Thursday, October 15, 2009

Why the devotion?


Apart from our parish pilgrimage to Aylesford, some of my parishioners went up to Westminster Cathedral to see the relics. One waited for almost three hours. Why the devotion?
I can't imagine most people have read her autobiography, I am sure that most have but a rudimentary knowledge of her life and spirituality. Obviously one reason for the vast numbers is a reaction to the media coverage. Some might suggest that there is a blurring of faith and superstition, or others that in the presence of the relics there is a hope of miracles, the more pious that here was a meeting of heaven and earth.
But if that is so, why are the pilgrims failing to find it week by week in the presence of the Blessed Sacrament? The answer is that we allow the Eucharist to become ordinary, the visit of the relics is extraordinary. It is the same with the relics of St John Southworth which lie within the Cathedral.
Another reason is perhaps that veneration of the relics is about, "me and God", with a degree of chatter with other pilgrims, a chance for quiet reflection whilst one waits, a degree of being buoyed up by demonstrations of other peoples faith, a touch of asceticism in the wait, all topped off with a blessed rose. Unless you are there for something else too, there is no Liturgy of the Word, no sermon. There is no demand made on the individual except God speaking in their heart.

9 comments:

Et Expecto said...

I like your emphasis on the words ordinary and extraordinary.

Catholic Student said...

Reverend Father, I agree with you. We do allow the Blessed Sacrament to become the 'ordinary'.

Over the past month there have been magnificent scenes all over the country, people flocking to see the casket...

...I was one of the Altar Servers at the Metropolitan Cathedral Church of St David, Cardiff when the relics were 'held' in the Cathedral, 4,000 pilgrims are believed to have visited, truly a remarkable event!

On the flip side, the Cathedral has exposition every Friday for about five hours, the amount of people visiting Our Lord in the Blessed Sacrament is remarkably less!

Let us hope and pray that the visit of St Therese to Britain will bring many Catholics back 'home,' foster many vocations and allow the Catholic Church in England and Wales to flourish!

Fr Ray Blake said...

Sorry, I published this post by mistake, I have just added the paragraph.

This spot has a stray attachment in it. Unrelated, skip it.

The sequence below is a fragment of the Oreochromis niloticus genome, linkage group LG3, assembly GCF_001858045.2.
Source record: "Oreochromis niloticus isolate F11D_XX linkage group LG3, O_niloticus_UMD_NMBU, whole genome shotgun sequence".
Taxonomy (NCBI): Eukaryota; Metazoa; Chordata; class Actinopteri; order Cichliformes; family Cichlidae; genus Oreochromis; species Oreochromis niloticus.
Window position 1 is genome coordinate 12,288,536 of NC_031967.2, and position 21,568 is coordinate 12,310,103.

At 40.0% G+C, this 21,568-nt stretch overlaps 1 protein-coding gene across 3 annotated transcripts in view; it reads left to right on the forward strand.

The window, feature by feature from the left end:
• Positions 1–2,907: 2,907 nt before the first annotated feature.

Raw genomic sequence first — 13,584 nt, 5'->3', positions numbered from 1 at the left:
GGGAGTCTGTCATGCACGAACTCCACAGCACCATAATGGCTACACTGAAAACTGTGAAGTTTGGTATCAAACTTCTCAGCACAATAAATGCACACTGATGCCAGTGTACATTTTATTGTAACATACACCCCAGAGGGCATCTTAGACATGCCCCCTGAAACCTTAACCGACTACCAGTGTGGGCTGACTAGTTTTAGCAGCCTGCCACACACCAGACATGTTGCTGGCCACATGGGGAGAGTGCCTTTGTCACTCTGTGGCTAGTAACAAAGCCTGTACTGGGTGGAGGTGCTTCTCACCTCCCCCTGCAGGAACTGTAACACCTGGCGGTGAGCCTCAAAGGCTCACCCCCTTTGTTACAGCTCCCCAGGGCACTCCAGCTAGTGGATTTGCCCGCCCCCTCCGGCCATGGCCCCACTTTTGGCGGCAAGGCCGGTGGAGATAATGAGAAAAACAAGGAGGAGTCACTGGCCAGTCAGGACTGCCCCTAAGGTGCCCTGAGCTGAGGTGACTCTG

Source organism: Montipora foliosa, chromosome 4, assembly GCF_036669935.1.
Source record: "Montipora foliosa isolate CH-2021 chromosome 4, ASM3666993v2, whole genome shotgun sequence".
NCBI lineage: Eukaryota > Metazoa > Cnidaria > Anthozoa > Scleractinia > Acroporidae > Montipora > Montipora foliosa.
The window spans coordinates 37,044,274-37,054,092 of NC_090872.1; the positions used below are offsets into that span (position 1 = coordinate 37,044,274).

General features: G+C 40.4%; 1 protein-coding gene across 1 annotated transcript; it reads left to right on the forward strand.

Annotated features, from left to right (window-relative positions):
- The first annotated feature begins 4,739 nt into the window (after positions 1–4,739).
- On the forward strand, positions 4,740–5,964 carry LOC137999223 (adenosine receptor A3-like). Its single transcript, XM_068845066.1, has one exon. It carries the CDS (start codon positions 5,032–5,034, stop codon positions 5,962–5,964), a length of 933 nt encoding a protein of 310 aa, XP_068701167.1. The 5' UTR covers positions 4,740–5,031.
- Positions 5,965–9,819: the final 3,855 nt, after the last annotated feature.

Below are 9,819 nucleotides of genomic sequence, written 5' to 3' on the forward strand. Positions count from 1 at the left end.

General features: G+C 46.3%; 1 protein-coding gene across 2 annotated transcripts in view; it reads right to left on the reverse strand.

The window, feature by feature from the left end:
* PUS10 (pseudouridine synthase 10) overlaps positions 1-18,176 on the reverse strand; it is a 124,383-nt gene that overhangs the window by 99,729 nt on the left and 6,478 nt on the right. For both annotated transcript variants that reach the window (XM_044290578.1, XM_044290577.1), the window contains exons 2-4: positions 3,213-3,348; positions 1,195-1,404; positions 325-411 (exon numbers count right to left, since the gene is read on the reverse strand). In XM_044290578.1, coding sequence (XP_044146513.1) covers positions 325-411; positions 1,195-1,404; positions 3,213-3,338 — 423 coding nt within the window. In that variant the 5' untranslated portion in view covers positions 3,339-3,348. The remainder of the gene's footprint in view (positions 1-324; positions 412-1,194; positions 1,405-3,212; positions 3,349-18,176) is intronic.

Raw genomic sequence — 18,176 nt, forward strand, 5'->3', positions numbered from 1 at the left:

Steven said...

I see from yesterdays Times that even the Albanian Government have seen the importance of relics and there is a bit of a row going on between Albania and the Missionaries of Charity about whether Blessed Mother Teresa's reliocs can go to the place of her birth for the centenary of that event. Relics, from the past give hope to our future, they're the way forward.

Volpius Leonius said...

If more reverence is given to the relics than to God in the blessed sacrament would that not suggest that people have not been taught about the first and greatest commandment?

But the Lord is in His holy temple: let all the earth keep silence before Him. Habacuc 2:20

Norah said...

If religious ed teachers in so called Catholic schools gave catechesis on The Blessed Sacrament, if priests insisted on reverent behaviour before the tabernacle - no 'catching up or discussing the footy results, modest dress, genuflecting before the tabernacle - and explained why all of those external behaviours are asked for then we may have more people at Adoration. I can't remember the last time my parish priest gave a homily on the Real Presence.

Henry said...

I had not intention of going until I read all the mocking articles in the newspapers, which made up my mind for me.

I found the Aylesford event quietly moving despite the rather cheezey liturgy.

But in recent years the Blessed Sacrament has been treated as if it were ordinary and so it is only to be expected that it is thought of as ordinary, the way we queue up for it and it is given out for all the world as if it was nothing more than a Smartie.

But the remedy for that is simple.

John Kearney said...

When the relics arrived they were first shown in Portsmouth where over 4,000 people queued up in one day. it was the crowds that attracted the media. It is also a luxory to have Adoration of the Blessed Sacrament in most parishes in my part of England. Children are taught little about the Realj Presence or Adoration when preparing for Holy Communion. And with the emphasis on community and little attention paid to saints and devotions the relics of St Therese and what they knew of her life brought a great hunber to people for a deep personal relationship with God in which the Church has largely failed to give them.

berenike said...

"Many people travel far to honor the relics of the saints, marveling at their wonderful deeds and at the building of magnificent shrines. They gaze upon and kiss the sacred relics encased in silk and gold; and behold, You are here present before me on the altar, my God, Saint of saints, Creator of men, and Lord of angels!

...

If this most holy Sacrament were celebrated in only one place and consecrated by only one priest in the whole world, with what great desire, do you think, would men be attracted to that place, to that priest of God, in order to witness the celebration of the divine Mysteries! But now there are many priests and Mass is offered in many places, that God’s grace and love for men may appear the more clearly as the Sacred Communion is spread more widely through the world."

Imitation, IV.1